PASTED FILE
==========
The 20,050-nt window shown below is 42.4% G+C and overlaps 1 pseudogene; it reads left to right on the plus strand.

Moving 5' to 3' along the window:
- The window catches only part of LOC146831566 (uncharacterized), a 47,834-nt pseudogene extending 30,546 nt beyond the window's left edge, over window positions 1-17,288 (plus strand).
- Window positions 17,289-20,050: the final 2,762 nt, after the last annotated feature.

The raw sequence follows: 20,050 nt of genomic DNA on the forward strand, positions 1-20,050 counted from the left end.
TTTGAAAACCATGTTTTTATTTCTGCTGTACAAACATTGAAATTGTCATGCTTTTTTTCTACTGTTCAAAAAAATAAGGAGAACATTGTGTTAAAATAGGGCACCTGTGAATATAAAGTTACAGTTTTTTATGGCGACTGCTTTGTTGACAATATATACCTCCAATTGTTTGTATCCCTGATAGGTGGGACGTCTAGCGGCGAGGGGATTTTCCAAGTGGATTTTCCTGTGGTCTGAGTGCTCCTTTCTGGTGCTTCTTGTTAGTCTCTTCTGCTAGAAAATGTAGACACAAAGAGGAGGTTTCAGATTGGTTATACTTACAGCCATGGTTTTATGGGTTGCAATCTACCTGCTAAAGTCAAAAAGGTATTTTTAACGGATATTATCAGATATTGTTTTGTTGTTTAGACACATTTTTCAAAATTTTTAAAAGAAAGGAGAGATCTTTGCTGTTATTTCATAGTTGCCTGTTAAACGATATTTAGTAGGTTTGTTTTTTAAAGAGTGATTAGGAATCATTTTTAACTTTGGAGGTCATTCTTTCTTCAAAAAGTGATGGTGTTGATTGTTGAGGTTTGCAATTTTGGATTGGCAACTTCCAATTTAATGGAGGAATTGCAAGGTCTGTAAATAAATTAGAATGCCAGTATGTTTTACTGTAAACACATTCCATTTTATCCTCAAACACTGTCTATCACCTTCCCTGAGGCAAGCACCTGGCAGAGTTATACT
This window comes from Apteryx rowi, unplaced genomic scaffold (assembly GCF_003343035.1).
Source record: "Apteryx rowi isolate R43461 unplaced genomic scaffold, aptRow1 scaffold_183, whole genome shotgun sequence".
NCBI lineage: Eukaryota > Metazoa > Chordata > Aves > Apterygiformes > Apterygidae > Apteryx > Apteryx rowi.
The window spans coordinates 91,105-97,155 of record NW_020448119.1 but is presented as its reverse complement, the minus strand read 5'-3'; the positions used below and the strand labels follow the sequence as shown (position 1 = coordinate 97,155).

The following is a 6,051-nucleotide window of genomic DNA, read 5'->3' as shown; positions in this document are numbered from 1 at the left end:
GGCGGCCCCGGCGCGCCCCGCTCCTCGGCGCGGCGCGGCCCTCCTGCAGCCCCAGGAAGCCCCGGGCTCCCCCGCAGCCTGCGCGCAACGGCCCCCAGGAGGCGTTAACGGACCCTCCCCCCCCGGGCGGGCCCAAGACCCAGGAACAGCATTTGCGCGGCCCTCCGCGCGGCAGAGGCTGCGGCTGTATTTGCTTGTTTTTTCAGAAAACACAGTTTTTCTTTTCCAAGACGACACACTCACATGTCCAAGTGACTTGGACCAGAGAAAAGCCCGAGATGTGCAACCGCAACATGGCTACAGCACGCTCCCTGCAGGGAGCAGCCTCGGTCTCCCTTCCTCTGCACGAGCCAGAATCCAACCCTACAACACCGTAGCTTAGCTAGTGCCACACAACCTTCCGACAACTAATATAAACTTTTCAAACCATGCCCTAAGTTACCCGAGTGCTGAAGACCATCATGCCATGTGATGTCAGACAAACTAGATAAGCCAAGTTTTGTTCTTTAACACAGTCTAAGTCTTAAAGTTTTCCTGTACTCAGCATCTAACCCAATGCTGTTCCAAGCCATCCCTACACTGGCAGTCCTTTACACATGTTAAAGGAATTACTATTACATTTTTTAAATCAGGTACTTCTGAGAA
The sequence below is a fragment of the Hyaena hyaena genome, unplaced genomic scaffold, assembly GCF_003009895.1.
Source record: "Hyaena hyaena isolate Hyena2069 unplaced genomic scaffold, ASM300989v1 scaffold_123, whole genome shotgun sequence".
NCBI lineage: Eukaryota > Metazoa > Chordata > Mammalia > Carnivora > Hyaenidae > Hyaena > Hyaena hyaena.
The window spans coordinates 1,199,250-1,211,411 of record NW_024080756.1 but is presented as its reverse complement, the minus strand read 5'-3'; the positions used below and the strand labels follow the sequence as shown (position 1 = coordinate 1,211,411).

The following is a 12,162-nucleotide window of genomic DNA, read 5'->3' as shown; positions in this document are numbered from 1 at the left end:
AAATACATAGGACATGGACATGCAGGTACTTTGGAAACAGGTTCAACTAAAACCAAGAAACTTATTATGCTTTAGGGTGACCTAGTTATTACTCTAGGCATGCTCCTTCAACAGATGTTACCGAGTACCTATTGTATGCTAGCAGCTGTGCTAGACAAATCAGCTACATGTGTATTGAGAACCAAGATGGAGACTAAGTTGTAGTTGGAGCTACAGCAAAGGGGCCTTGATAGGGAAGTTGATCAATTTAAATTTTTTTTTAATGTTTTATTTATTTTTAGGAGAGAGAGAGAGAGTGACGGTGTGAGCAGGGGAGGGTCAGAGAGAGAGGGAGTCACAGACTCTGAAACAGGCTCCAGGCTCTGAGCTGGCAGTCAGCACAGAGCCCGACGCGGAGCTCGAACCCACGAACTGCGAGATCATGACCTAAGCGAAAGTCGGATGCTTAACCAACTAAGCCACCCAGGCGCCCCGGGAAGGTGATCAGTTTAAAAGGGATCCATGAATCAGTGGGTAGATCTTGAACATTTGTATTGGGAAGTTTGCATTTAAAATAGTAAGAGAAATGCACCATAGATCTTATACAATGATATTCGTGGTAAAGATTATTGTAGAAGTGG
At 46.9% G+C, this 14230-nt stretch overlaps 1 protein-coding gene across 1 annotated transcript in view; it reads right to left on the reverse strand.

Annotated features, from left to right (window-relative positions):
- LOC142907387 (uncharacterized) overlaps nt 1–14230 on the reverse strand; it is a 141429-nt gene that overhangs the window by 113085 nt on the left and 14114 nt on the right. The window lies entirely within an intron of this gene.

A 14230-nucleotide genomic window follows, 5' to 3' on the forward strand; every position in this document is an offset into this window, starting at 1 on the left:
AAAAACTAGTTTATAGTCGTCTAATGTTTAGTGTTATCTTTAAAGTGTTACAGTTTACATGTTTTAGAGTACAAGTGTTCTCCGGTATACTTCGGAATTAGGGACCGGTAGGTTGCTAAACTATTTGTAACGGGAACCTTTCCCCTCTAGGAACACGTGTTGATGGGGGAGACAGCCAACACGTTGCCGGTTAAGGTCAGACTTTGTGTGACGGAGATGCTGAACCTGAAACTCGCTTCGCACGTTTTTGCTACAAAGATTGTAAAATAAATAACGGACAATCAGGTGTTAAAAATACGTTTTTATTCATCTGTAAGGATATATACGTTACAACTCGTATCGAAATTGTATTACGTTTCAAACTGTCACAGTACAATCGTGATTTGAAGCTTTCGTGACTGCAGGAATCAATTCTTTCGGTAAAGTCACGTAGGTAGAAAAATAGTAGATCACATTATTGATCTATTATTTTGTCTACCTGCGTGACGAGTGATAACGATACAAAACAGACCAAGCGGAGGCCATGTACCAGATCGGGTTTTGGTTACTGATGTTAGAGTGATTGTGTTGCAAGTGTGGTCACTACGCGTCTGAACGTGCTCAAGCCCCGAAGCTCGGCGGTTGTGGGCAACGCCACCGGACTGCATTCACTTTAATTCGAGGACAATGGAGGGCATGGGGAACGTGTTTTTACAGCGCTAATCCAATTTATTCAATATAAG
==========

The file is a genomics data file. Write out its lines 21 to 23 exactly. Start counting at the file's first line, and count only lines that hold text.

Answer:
- LOC142907387 (uncharacterized) overlaps nt 1–14230 on the reverse strand; it is a 141429-nt gene that overhangs the window by 113085 nt on the left and 14114 nt on the right. The window lies entirely within an intron of this gene.

A 14230-nucleotide genomic window follows, 5' to 3' on the forward strand; every position in this document is an offset into this window, starting at 1 on the left:
AAAAACTAGTTTATAGTCGTCTAATGTTTAGTGTTATCTTTAAAGTGTTACAGTTTACATGTTTTAGAGTACAAGTGTTCTCCGGTATACTTCGGAATTAGGGACCGGTAGGTTGCTAAACTATTTGTAACGGGAACCTTTCCCCTCTAGGAACACGTGTTGATGGGGGAGACAGCCAACACGTTGCCGGTTAAGGTCAGACTTTGTGTGACGGAGATGCTGAACCTGAAACTCGCTTCGCACGTTTTTGCTACAAAGATTGTAAAATAAATAACGGACAATCAGGTGTTAAAAATACGTTTTTATTCATCTGTAAGGATATATACGTTACAACTCGTATCGAAATTGTATTACGTTTCAAACTGTCACAGTACAATCGTGATTTGAAGCTTTCGTGACTGCAGGAATCAATTCTTTCGGTAAAGTCACGTAGGTAGAAAAATAGTAGATCACATTATTGATCTATTATTTTGTCTACCTGCGTGACGAGTGATAACGATACAAAACAGACCAAGCGGAGGCCATGTACCAGATCGGGTTTTGGTTACTGATGTTAGAGTGATTGTGTTGCAAGTGTGGTCACTACGCGTCTGAACGTGCTCAAGCCCCGAAGCTCGGCGGTTGTGGGCAACGCCACCGGACTGCATTCACTTTAATTCGAGGACAATGGAGGGCATGGGGAACGTGTTTTTACAGCGCTAATCCAATTTATTCAATATAAG